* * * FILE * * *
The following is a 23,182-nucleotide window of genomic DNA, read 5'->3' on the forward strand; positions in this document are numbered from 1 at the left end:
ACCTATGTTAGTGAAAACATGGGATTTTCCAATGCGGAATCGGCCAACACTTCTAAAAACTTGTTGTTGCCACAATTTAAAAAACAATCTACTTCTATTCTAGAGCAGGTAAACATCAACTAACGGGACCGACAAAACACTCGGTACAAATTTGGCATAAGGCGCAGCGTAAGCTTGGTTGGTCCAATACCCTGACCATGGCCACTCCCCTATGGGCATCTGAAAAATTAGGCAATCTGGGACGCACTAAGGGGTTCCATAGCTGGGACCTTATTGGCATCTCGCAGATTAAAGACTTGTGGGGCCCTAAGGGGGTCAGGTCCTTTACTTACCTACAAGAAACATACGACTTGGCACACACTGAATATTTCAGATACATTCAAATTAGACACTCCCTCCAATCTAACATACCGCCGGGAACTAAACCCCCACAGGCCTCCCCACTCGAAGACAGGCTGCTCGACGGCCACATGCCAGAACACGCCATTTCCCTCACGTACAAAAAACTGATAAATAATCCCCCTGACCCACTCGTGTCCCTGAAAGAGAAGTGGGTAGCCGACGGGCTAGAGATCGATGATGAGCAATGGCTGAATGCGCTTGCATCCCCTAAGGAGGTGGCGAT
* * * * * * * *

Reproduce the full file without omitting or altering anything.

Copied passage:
The following is a 23,182-nucleotide window of genomic DNA, read 5'->3' on the forward strand; positions in this document are numbered from 1 at the left end:
ACCTATGTTAGTGAAAACATGGGATTTTCCAATGCGGAATCGGCCAACACTTCTAAAAACTTGTTGTTGCCACAATTTAAAAAACAATCTACTTCTATTCTAGAGCAGGTAAACATCAACTAACGGGACCGACAAAACACTCGGTACAAATTTGGCATAAGGCGCAGCGTAAGCTTGGTTGGTCCAATACCCTGACCATGGCCACTCCCCTATGGGCATCTGAAAAATTAGGCAATCTGGGACGCACTAAGGGGTTCCATAGCTGGGACCTTATTGGCATCTCGCAGATTAAAGACTTGTGGGGCCCTAAGGGGGTCAGGTCCTTTACTTACCTACAAGAAACATACGACTTGGCACACACTGAATATTTCAGATACATTCAAATTAGACACTCCCTCCAATCTAACATACCGCCGGGAACTAAACCCCCACAGGCCTCCCCACTCGAAGACAGGCTGCTCGACGGCCACATGCCAGAACACGCCATTTCCCTCACGTACAAAAAACTGATAAATAATCCCCCTGACCCACTCGTGTCCCTGAAAGAGAAGTGGGTAGCCGACGGGCTAGAGATCGATGATGAGCAATGGCTGAATGCGCTTGCATCCCCTAAGGAGGTGGCGAT